Everything you need to know before purchasing commercial property
Purchasing or leasing, such is the inquiry numerous money managers pose to themselves around the first of the month, when comes an opportunity to compose their lease's check.
If the right property becomes available and you are able to afford a relatively substantial cash down payment, the answer may very well be yes, given that interest rates are the way they are and the commercial paper crisis is affecting prices.
Possessing commercial real estate has its benefits
Choices: As the owner, you have the option of selecting a building that meets your current requirements, has room for expansion, or is large enough that you can lease portions of it.
Equity: Your monthly payments go toward paying off your mortgage and building equity, which could be used to get a loan for new equipment, finance an acquisition, or just as an asset in the future.
Appreciation: Your building should appreciate over time, despite any unforeseen events. Similar to the equity previously mentioned, this appreciation could be utilized to obtain improved financing conditions.
Power: You, as the landlord, are in charge of deciding how to finance the building, who will live there, what will be decorated, who will do the work, and how to make the building better. Even the cost of your rent is within your reach.
Why isn't everyone doing it, if it's so great?
You can buy commercial real estate with no money down, especially if your money is bringing you more in another (safe) investment. This is the primary reason why not everyone owns the commercial space they're using. In real life, things don't always go exactly as planned.
On the other hand, if your cash flow doesn't give you any leeway and you don't have any money set aside in case something goes wrong, you might want to seriously think about all the implications of the deal you're considering.
Your business' income's development stage
Is your business providing you with a steady and comfortable income that you want to invest, or would spending a significant portion of your income impede any potential for growth in the near future?
If you have to perform unanticipated maintenance on your building, will you be able to afford any significant, sometimes unanticipated costs?
A commercial property usually needs a 15 percent cash down payment, which can sometimes be a lot of money.
You must also take into account the cost of insurance, taxes, and legal representation. I recommend that you surround yourself with adequate representation because of the significance of the figures in the majority of commercial real estate transactions: a real estate agent with a good track record, experience, and financial and legal advice.
Examining from a tax point of view
I strongly advise you to meet with a competent financial advisor who can assist you in evaluating your particular circumstance because I am not a certified public accountant and because no two situations are alike.
For the time being, keep in mind that, in most cases, you will be able to deduct some of your costs as depreciation to lower your tax bill, and you will be able to deduct some of the rent as personal income.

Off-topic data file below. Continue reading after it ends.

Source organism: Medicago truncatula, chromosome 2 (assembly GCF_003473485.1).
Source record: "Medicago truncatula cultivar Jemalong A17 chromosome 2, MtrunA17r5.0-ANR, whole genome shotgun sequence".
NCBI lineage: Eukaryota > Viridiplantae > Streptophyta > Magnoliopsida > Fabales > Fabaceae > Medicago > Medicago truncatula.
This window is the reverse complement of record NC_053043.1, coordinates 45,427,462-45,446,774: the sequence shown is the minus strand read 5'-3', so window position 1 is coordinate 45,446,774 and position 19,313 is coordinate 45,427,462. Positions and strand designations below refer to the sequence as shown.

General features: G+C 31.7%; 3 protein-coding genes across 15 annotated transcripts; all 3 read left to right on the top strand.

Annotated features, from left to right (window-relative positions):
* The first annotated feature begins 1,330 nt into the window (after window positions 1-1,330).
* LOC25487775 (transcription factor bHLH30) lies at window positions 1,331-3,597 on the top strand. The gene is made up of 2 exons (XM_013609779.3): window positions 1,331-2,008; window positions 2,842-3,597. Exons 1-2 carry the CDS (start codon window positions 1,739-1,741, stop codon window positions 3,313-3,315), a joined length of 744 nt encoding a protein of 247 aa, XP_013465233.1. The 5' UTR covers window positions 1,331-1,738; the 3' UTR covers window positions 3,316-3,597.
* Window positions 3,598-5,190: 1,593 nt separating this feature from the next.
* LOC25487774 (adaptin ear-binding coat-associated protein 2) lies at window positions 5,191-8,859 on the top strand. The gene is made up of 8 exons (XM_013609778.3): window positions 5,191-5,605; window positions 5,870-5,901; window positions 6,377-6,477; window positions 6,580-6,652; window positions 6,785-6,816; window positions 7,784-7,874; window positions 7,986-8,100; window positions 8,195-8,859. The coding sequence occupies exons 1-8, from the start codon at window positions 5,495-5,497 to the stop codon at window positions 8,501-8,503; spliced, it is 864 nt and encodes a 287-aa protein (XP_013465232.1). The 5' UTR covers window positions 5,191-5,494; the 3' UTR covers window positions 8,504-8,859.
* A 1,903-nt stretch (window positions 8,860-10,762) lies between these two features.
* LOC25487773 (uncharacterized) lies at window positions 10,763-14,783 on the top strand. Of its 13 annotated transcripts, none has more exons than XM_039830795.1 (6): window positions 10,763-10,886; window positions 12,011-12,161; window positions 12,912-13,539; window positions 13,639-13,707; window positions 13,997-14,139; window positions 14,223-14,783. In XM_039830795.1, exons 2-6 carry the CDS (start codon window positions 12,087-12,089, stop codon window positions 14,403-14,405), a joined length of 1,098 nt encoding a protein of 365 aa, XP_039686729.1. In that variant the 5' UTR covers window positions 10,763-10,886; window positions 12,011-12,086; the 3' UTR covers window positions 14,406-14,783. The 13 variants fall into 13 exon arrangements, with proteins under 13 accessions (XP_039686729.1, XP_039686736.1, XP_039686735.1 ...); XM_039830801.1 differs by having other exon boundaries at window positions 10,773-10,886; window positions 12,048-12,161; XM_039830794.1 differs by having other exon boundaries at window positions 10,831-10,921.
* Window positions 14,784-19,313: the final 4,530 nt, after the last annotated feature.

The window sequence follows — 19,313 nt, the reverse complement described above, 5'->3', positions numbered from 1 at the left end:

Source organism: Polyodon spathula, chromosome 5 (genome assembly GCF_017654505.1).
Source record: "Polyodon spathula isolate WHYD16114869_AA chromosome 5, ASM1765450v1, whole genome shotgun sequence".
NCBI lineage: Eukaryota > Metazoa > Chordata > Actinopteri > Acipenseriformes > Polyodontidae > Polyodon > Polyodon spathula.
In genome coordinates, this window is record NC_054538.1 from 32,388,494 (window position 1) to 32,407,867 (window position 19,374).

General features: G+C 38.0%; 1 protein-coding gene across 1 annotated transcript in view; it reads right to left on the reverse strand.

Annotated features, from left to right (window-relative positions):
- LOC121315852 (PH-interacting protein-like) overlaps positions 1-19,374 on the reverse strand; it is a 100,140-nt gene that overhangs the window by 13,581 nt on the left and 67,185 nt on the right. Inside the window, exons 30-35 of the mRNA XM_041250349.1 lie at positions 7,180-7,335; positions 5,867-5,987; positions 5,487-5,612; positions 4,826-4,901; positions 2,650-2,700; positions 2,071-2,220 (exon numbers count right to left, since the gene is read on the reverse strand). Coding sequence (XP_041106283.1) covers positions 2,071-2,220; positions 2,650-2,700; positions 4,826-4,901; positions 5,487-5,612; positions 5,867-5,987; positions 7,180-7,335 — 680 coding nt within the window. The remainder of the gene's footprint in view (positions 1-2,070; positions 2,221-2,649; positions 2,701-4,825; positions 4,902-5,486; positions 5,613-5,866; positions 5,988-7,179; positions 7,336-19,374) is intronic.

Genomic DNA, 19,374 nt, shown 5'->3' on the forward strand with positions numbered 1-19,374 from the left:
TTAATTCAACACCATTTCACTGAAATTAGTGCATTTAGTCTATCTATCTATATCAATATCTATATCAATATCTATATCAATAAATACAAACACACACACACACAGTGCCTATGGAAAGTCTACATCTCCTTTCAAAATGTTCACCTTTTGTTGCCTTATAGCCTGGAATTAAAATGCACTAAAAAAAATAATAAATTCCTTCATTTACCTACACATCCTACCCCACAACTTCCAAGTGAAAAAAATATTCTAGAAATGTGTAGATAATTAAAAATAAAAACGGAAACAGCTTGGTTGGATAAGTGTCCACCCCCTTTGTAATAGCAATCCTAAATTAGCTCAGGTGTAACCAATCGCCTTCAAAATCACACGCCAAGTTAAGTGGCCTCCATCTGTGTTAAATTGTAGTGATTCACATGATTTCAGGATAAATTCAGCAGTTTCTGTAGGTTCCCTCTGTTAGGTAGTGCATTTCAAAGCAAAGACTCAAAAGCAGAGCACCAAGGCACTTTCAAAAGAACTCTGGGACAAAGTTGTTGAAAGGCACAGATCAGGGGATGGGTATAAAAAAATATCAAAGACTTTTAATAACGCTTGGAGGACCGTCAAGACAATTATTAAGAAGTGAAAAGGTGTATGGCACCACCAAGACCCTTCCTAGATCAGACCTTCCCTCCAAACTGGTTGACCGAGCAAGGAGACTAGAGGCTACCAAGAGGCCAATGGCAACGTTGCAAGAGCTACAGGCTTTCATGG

When you buy, not when you sell, you make money
Last but not least, the fact that you make money when you buy but realize it when you sell is a crucial consideration before making a decision.
If you are not careful, you may negatively impact your year-end exit strategy by paying more than the fair market value, disregarding your cash flow factors (mortgage, interest rates, insurance, repairs versus incoming rent, other income opportunities like parking, for example), or letting your emotions dictate a purchase.
Even though appreciation is very likely, we advise against including it in your calculations: If the deal is still a good deal even when appreciation is taken into account, you will probably get a good return on investment when you decide to pursue an exit strategy.
Be extremely cautious if you absolutely need appreciation to justify your purchase, as no one really knows what will happen in the future and you may be paying too much in the present.
Talk about the situation with a trustworthy real estate agent. What you should keep in mind.
As a result, we briefly examined the various aspects of purchasing a commercial property. Keep in mind the benefits of being a landlord:
* Make sure you carefully evaluate your future cash flow.
* Purchasing the property won't hinder your growth strategy.
* You can afford unexpected and sometimes quite expensive repairs should they be needed.
* You can afford the cash down.
* Get advice from a professional financial advisor about your tax situation.
* Get advice from a professional law adviser.
* Get advice from a professional real estate adviser.
* Avoid free advice as it often end up being the most expensive kind.
* Evaluate the building's cash flow.
* Make sure the purchase makes sense even without appreciation.
* Find a reputable real estate specialist.